Gate Fulford, 20 September 1066
Disgruntled Tostig, ousted from his earldom, enlists Viking help to take back the north
The amazing drama of 1066 began 12 months earlier, when Edward the Confessor was in his final year as England’s king. The power behind the throne was the Godwin family, with Harold Godwinson as would-be heir.
Harold’s ambitious brother Tostig was suddenly unseated as earl of Northumbria by a coup led by Edwin and Morcar of the house of Ælfgar, deadly rivals to the Godwins. Tostig appealed to Harold to use force to restore him, but Harold, fearing civil war, refused. The incandescent Tostig then sought allies elsewhere.
His first stop was Normandy, where duke William promised help, but his plans were too slow for the ambitious Tostig, who next made his way to Norway.
There the king was 50-year-old Harald Hardrada, sometimes known as the last of the Vikings, who had ruled Norway for 20 years after a colourful career with the Varangian Guard in Byzantium. Tostig pointed out that Harald had a claim to the English throne, through inheriting the right of succession the previous king, Magnus, had been given by Harthacnut, king of England 1040–42 (aka Knut III). Meanwhile, on the death of Edward the Confessor in January 1066, Harold Godwinson had himself crowned king – a clear case of usurpation, Tostig argued.
At first Harald was reluctant to contemplate an English campaign, but was gradually persuaded by his young warriors’ lust for adventure. He arranged to rendezvous with Tostig and his army of mercenaries in the Humber estuary in August 1066
Harald sailed (slightly late) from Norway in 300 longships containing between 12,000 and 18,000 men. He picked up extra levies (troops) in the Shetlands and Orkneys and made the rendezvous with Tostig in the Humber estuary on 18 September.
Edwin and Morcar prepared an army to confront the Norwegians, but made the mistake of wrongly guessing Hardrada’s next move. Instead of penetrating deeply up the river Ouse, he and Tostig anchored at Riccall, nine miles south of York. They then marched on York with about 6,000 warriors. At Fulford, two miles from York on the east bank of the Ouse, they saw clear signs that Edwin and Morcar intended to offer battle. The battlefield chosen was Gate Fulford, about half a mile from York.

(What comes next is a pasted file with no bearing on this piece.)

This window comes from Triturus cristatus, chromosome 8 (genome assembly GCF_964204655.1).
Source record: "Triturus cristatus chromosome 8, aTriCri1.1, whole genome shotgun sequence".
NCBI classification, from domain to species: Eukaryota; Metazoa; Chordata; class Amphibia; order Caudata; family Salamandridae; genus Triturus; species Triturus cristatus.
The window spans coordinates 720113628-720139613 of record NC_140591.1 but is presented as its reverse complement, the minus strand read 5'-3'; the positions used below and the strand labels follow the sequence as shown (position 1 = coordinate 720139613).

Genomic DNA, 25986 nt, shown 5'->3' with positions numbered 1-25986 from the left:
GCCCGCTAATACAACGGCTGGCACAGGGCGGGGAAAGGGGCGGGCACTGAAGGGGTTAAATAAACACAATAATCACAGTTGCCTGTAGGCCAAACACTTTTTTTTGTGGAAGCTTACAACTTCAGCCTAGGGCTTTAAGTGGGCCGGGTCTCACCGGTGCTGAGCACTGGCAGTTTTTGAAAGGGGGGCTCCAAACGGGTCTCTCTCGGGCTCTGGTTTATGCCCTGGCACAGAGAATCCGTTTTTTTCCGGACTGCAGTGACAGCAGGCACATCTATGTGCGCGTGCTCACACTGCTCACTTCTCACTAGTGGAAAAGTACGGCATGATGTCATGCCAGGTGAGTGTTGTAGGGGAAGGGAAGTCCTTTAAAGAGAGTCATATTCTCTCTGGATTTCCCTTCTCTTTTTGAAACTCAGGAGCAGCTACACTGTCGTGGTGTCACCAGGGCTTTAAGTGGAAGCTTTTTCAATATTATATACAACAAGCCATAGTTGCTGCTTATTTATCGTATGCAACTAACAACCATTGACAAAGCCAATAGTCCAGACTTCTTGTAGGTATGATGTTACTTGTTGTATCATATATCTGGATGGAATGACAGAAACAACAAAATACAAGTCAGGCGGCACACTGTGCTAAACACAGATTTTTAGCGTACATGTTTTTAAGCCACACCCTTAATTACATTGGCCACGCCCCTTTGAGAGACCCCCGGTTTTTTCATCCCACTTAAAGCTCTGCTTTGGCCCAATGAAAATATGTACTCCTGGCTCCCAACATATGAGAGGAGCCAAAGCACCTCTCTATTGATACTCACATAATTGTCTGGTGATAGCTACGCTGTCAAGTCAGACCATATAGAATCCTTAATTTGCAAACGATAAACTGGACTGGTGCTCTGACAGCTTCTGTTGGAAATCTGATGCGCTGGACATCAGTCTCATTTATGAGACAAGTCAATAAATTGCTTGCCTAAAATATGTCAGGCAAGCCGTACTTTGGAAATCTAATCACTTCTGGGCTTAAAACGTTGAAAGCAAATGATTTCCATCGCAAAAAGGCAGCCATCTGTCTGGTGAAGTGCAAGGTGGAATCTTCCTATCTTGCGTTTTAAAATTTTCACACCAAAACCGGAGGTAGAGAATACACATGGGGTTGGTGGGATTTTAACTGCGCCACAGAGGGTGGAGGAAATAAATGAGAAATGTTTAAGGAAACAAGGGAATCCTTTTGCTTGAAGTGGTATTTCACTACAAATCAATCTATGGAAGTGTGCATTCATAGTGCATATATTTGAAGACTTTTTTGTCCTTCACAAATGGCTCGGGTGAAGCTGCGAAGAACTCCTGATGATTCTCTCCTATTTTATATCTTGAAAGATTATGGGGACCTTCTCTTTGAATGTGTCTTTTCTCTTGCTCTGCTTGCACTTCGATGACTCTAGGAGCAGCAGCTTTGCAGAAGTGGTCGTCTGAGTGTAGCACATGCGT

Early medieval historian Ryan Lavelle uncovers the story of Vikings in Britain, from the early forays of seafaring raiders landing at Lindisfarne in 793 to battling Alfred the Great and Danish warrior Cnut’s triumph in claiming the English crown – and their abrupt ousting in the Norman Conquest of 1066
The English army, of roughly equal numbers, was drawn up with their right flank resting on the river bank and their left bordering on marshlands. Hardrada saw that the battle would be decided at the riverine point, so deployed his crack troops there (that is, on his left), leaving Tostig and his Flemish mercenaries to form his right wing.
Morcar attacked first on the marshland side and began pushing the Flemings back. Meanwhile the flower of Hardrada’s army, uttering berserker cries and wielding giant axes, smashed through the English right as if it were matchsticks, then wheeled to deal with Morcar’s momentarily victorious left and took it in the rear. The two wings of the English army rapidly lost contact. Soon the riverine wing of the Anglo-Saxons found itself under attack from three sides.
With their men being slaughtered in droves, Edwin and Morcar fled the battlefield. The English survivors broke and fled to York. Some attempted to swim across the Ouse but were drowned because of the swift currents. Those fleeing on the English left often found themselves trapped in bogs or sucked down into quicksands. It was said that the loss of life on the battlefield was so great that the Norwegians were able to march over impacted corpses as if on a solid causeway. York surrendered on 24 September.
Tostig managed to persuade Hardrada not to sack it, as he looked forward to his restoration there. The surrender was negotiated on the basis of no looting by the Vikings; hostages were exchanged to seal the bargain. The wider surrender of Yorkshire was also offered, with the rendezvous point for hostages to seal that compact being agreed as Stamford Bridge, seven miles east of York.
Stamford Bridge, 25 September 1066
Victory is shortlived as a surprise attack by Harold II decimates his brother’s uprising
In London, Harold Godwinson received news of the Norwegian invasion and victory at Gate Fulford with consternation. His position as king had been challenged by William of Normandy, who claimed that he had been offered the succession by Edward the Confessor and threatened to take what was rightfully his by force.